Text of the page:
Part 1: New rules for CUs – Is your board aligned and ready?

first_img continue reading » ShareShareSharePrintMailGooglePinterestDiggRedditStumbleuponDeliciousBufferTumblr Brace yourself. Data, one of the biggest influencers of our time, has a few lessons for us that may be bitter to taste and even harder to swallow. Nonetheless, we hope the lessons stimulate your appetite for action.A few dynamics are becoming more critically important as we reconsider processes in response to  COVID-19. Something has to change drastically in the conversations regarding board composition and succession.Everything needs to be reevaluated to construct a sustainable new normal. Some credit unions have to make the difficult choice of closing branches and furloughing staff; one CEO plainly said, “It sucks … and we’re embracing the suck.” This situation is requiring credit unions to innovate new ways of doing the basics. Some of these new practices will stick, such as metered remote workforces, and some new practices will likely not stick, halting expansion plans.One thing is clear, the organization will emerge a different shape. That should encourage require boards, like the organizations they oversee, to put every topic on the table. A board chair recently said to us, “A wrecking ball hit our boardroom. We’re being forced to rethink everything.”last_img read more

Barcelona return to individual training

first_img(BBC) – LIONEL Messi and his Barcelona team-mates returned to individual training on Friday.They have done so after La Liga started testing players for coronavirus this week as part of the protocols in place for training to resume and elite football in Spain to get going again behind closed doors in June.The protocols are part of a four-phase process progressing from preparation for training, individual training, group training and then collective training.With Germany’s Bundesliga restarting on 16 May, BBC Sport looks at La Liga’s path to following suit in due course.Players have to be tested two days before they can start individual sessions, along with any coaching staff and club personnel who will be part of the training camp.All players, coaching staff and those on the medical team will also have to be tested daily once training starts, while anyone else who is part of the camp has to have a minimum of three tests during the different phases.A positive test will mean that person having to isolate. Anyone they have been in contact with will also have to isolate until the test results come back.Individual trainingPlayers will travel to training camps in their kit and on their own, with their arrival staggered and no more than 12 training at any one time.A maximum of six players can train on the same pitch and, after training, they will be given their training kit for the following day in a closed, biodegradable bag. They put their dirty kit in this bag at home and deposit it in a bin at training the following day for it to be washed.Group trainingPhase three onwards could see squads and staff based at a training ground or team hotel.First-team squads will be divided into eight-player groups, who will train in different time slots.Dressing rooms will be used during this phase but limited to three players in each, with training kits and boots prepared for them and placed as far apart as possible.After training, players will be allowed to shower in the dressing rooms they used and leave dirty training kits in baskets. These dressing rooms will be cleaned following each group’s training slot.Players will be able to use the canteen one group at a time, with social distancing guidelines observed and food placed in individual bags for them.Collective training sessionsThe next phase will be a full return to training, but the provisions on the cleaning of facilities, equipment and clothing will remain.All staff will continue to wear facemasks and gloves.Official figures show more than 26,000 people have died with coronavirus in Spain and there have been more than 222,000 positive tests.While La Liga president Javier Tebas has made no secret of wanting to get football up and running again, he insists “people’s health is paramount” and is the reason for the “comprehensive protocol”.“Circumstances are unprecedented, but we hope to start playing again in June and finish our season this summer,” he said.Real Madrid, second to Barcelona, with 11 rounds of games remaining, plan to restart individual training on Monday and their captain, Sergio Ramos, says he “can’t wait to get playing and competing… as long as there is no risk of contagion”.“I think it is time for those of us who are involved in football to take a step forward,” added Barcelona midfielder Ivan Rakitic.However, there have been concerns expressed by the Eibar squad, who released a statement to a Spanish radio station.“It worries us that by doing what we like most, we could get infected and infect our family and friends and even contribute to a new wave of the pandemic – with the terrible consequences that would have for the whole population,” said the statement.“The health of everyone should be the most important thing and now is the time to back this idea up with actions and not just words. We ask for guarantees and we demand responsibility.”last_img read more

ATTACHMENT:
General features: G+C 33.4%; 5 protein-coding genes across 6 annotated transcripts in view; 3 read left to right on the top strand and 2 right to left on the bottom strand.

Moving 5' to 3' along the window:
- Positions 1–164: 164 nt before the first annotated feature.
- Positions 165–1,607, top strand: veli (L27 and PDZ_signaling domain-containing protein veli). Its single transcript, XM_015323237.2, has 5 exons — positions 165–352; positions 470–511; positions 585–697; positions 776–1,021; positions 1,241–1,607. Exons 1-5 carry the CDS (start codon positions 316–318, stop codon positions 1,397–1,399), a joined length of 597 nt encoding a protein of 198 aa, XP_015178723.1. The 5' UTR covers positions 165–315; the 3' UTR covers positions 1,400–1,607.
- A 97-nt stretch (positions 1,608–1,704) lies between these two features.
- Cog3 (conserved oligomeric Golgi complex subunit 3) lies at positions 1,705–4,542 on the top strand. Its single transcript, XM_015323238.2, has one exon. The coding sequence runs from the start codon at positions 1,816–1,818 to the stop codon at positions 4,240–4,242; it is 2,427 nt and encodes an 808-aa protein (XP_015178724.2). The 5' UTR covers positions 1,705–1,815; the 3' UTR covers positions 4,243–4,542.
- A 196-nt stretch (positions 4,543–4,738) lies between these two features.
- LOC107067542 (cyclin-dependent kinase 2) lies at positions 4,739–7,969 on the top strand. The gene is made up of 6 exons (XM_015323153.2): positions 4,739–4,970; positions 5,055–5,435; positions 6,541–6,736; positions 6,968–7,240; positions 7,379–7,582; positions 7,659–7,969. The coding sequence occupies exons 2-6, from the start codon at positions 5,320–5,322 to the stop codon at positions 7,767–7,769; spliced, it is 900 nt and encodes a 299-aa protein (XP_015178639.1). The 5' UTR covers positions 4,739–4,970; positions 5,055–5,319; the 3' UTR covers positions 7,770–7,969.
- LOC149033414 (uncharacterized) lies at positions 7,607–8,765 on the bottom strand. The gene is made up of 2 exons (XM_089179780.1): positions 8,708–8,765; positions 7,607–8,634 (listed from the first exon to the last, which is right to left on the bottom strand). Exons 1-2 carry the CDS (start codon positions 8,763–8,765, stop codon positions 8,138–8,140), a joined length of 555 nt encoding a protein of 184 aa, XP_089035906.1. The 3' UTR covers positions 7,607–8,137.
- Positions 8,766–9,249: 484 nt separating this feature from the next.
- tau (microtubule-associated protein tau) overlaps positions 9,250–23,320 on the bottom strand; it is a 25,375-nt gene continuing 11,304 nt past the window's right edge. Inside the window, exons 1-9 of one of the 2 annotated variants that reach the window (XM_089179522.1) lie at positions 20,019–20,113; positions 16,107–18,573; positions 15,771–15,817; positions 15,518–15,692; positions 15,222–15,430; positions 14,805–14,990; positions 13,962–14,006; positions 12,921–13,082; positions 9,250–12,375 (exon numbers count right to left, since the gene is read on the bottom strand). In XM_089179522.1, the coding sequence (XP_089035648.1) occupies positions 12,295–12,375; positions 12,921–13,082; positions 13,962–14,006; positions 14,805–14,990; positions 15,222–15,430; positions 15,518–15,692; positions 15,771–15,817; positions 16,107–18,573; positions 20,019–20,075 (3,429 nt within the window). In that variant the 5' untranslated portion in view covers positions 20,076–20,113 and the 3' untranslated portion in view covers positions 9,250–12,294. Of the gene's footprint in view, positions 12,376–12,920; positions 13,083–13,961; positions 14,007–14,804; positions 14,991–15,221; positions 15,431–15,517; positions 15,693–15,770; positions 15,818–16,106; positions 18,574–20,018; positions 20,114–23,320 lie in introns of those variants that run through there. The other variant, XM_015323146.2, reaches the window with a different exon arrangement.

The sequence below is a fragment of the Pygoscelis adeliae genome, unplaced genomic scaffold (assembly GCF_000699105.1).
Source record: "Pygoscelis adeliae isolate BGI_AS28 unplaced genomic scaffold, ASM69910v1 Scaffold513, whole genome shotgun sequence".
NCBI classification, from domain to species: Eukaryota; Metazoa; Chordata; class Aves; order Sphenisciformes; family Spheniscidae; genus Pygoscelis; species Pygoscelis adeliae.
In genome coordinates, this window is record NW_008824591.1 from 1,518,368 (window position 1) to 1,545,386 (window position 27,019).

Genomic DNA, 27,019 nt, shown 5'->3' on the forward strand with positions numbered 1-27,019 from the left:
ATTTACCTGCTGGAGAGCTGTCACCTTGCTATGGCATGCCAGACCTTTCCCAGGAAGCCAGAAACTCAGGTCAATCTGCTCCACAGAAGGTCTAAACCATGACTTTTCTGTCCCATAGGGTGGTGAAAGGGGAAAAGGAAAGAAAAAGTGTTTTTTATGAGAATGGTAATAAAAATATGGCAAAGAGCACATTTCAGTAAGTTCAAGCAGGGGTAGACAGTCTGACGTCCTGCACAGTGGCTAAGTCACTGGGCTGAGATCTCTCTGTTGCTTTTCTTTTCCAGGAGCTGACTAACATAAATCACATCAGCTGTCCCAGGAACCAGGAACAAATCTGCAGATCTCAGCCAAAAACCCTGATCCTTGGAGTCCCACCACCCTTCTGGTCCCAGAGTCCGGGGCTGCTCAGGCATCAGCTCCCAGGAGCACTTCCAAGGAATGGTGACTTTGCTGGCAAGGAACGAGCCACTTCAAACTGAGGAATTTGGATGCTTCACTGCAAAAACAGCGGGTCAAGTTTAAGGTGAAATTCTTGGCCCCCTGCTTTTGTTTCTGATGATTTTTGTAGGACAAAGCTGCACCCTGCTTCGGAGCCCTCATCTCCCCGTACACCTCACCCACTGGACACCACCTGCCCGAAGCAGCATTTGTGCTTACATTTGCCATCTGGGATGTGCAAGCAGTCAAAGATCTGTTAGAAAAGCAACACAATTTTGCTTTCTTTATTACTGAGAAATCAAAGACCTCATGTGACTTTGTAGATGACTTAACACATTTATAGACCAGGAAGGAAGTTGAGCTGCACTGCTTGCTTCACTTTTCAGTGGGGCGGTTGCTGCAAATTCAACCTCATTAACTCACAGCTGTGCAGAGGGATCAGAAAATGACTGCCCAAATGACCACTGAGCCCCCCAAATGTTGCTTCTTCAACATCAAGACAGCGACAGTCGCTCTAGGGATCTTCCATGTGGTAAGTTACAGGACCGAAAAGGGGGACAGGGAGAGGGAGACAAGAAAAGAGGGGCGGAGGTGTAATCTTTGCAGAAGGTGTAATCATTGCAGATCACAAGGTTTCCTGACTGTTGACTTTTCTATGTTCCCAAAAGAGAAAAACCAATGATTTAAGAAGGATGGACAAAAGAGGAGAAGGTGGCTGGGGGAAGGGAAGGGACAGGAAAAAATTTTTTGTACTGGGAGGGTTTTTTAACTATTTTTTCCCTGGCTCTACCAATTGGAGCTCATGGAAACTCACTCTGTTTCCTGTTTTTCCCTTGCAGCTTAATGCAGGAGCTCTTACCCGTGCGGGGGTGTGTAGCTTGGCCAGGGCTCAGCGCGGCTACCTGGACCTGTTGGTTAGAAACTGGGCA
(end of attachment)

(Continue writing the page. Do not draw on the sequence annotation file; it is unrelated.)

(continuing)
Arsenal’s Lisa Evans launches scheme to get more women playing football

first_img Twitter Share on WhatsApp Twitter Women’s football Lisa Evans in action for Arsenal. Photograph: David Price/Arsenal FC via Getty Images Evans was part of the Scotland team which played in its first European Championship finals in the summer and the benefits of a team environment stick out for her. “I think any sport in general, whether it’s professional or amateur, gives you opportunities to be around people, be in a team environment,” she says. “It’s more like that in the women’s game as a whole. The men’s is much more about the individual now, but in women’s it’s all about team cohesion. That’s what’s so great about the vlog. It’s about four friends from different countries and different backgrounds who have all played together and now gone their separate ways.”Beckmann, who played in the US and Germany before she moved to Basel, where she has 12 goals in 12 games, has experienced football in the two biggest women’s footballing nations. “In America men’s football isn’t as big as men’s football in Europe. The women’s national team is more successful than the men’s national team and that’s why girls over there are more inspired by the US women’s team,” she explains. “I played a regular game in Portland and I think there were over 20,000 in the stadium. I’ve never played in front of so many people.”The weekly series is three weeks in and has attracted between 200,000 to 700,000 views per episode. Uefa is clearly hoping it can tap into the rise of the YouTube star and its slick cartoon graphics flit across the playful, Snapchat-esque amateur footage by the players.“I’ve been vlogging pretty much every day,” says Beckmann, who at one point balances the camera in her kitchen as she talks through making some cinnamon-heavy protein pancakes. “I’m really enjoying it. Sometimes it’s exhausting but every day I get more and more comfortable with the camera. I wouldn’t have imagined it being as much fun as it has been. The camera is my best friend right now.”Talking points• Last year’s FA Cup finalists, Manchester City and Birmingham, have been drawn against each other in the last 16 of this year’s competition. The final takes place at Wembley on 5 May. The fifth round draw: Arsenal v Millwall, Cardiff City v Charlton Athletic, Lewes v Everton, Sunderland v Aston Villa, Chichester City v Liverpool, Birmingham City v Manchester City, Chelsea v Doncaster Rovers Belles, Durham v Plymouth Argyle or Leicester City.• Having initially been scheduled to take place days after an international break, the Continental Cup final between Arsenal and Manchester City has been moved to Wednesday 14 March at Wycombe Wanderers’ Adams Park.• The Norway international Andrine Hegerberg has left Birmingham City for Paris St-Germain. The 24-year-old joined Blues in 2016 and has been playing for her country since 2013. Hegerberg said: “Paris Saint-Germain is a wonderful new step in my career. It’s one of the best clubs in the world.”• Liverpool Ladies captain, Gemma Bonner, has been ruled out for two to three months having suffered ankle ligament damage in her side’s 2-0 league win over Bristol City. Manchester City’s captain Steph Houghton and goalkeeper Karen Bardsley sustained injuries during the league leaders’ 0-0 draw against Chelsea at Kingsmeadow last week. The extent of their injuries is yet to be confirmed. Share on Pinterest Share via Email The women’s blog features Share on Facebook • Perth Glory may have missed out on the chance to compete for a W-League Grand Final spot but their striker Sam Kerr has been confirmed as the league’s golden boot winner having scored 13 goals in nine games in the regular season. The Finals Series pits Sydney FC against Newcastle Jets before Brisbane Roar take on Melbourne City, all going for a place in the Grand Final.• The dates of the Champions League quarter-final matches have been confirmed. In the first legs Manchester City host the Swedish side Linköping and Montpellier host Chelsea on 21 March. Wolfsburg are at home to Slavia Prague and Lyon host Barcelona on 22 March. The second legs will take place on 28 March. Manchester City’s Steph Houghton. Photograph: Tom Flathers/Man City via Getty Images Read more Topics Holders Manchester City and 10-goal Chelsea progress in FA Women’s Cup Share on Messenger Uefa Evans is speaking after beginning a vlogging series for Uefa’s YouTube channel, Together #WePlayStrong alongside Basel’s German striker Eunice Beckmann and the Austrian internationals Sarah Zadrazil and Laura Feiersinger, who play for the German clubs Turbine Potsdam and Sand respectively.The four friends film their day-to-day lives, from training to grocery shopping, to give an insight into life as professional female athletes.Evans played for Glasgow City then moved to Germany with Turbine Potsdam and Bayern Munich before joining Arsenal in 2017. Recruited by their former manager, Pedro Martínez Losa, she is now filming a flavour of life at Arsenal under the new manager, Joe Montemurro.“I’m loving it so far. I love Joe, I think he’s great, no disrespect to Pedro – he’s obviously the one who brought me to the club – but I think Joe is going to take us to that next level,” she says. “He’s got a relaxed approach to football, his coaching style is relaxed and he likes to play possession-based football. For us as a team and a club, it’s the Arsenal way. It’s how we like to play football.”Having played at the top level in Germany, the 25-year-old has seen the benefits of the German approach to sports. “There’s higher participation in Germany across all sports, whether that be football or hockey or whatever, they’ve got it from a young age. There’s a whole different attitude towards the game there.” Pinterest Pinterest Facebook Share on LinkedIn Share on Twitter The Football Association’s Gameplan for Growth, Together #WePlayStrong, Girls Active, This Girl Can: there has been a flurry of campaigns aimed at increasing girls’ participation in sports in recent years because the statistics are damning.Childhood obesity is at record levels. Fewer than a quarter of children meet minimum daily physical activity recommendations.The latest Office for National Statistics research shows girls still spend almost half the time boys do taking part in sport and are less likely to be involved in sport at all, with 38.8% of boys doing sport daily, compared with 26.4% of girls. But while the research continues to highlight the extent of the problem, all are grappling with how to do something about it.The Arsenal and Scotland player Lisa Evans believes using new technology to target teenagers is vital to increasing the profile of women in sport: “Social media is taking over and is the biggest thing out there for attracting people to anything – be it news, sport or entertainment. Instagram, Snapchat, YouTube, they’re the growth markets for teenagers. So using them is one way we get to the age group we are targeting and hopefully can encourage them to play football.” Facebook Reuse this contentlast_img read more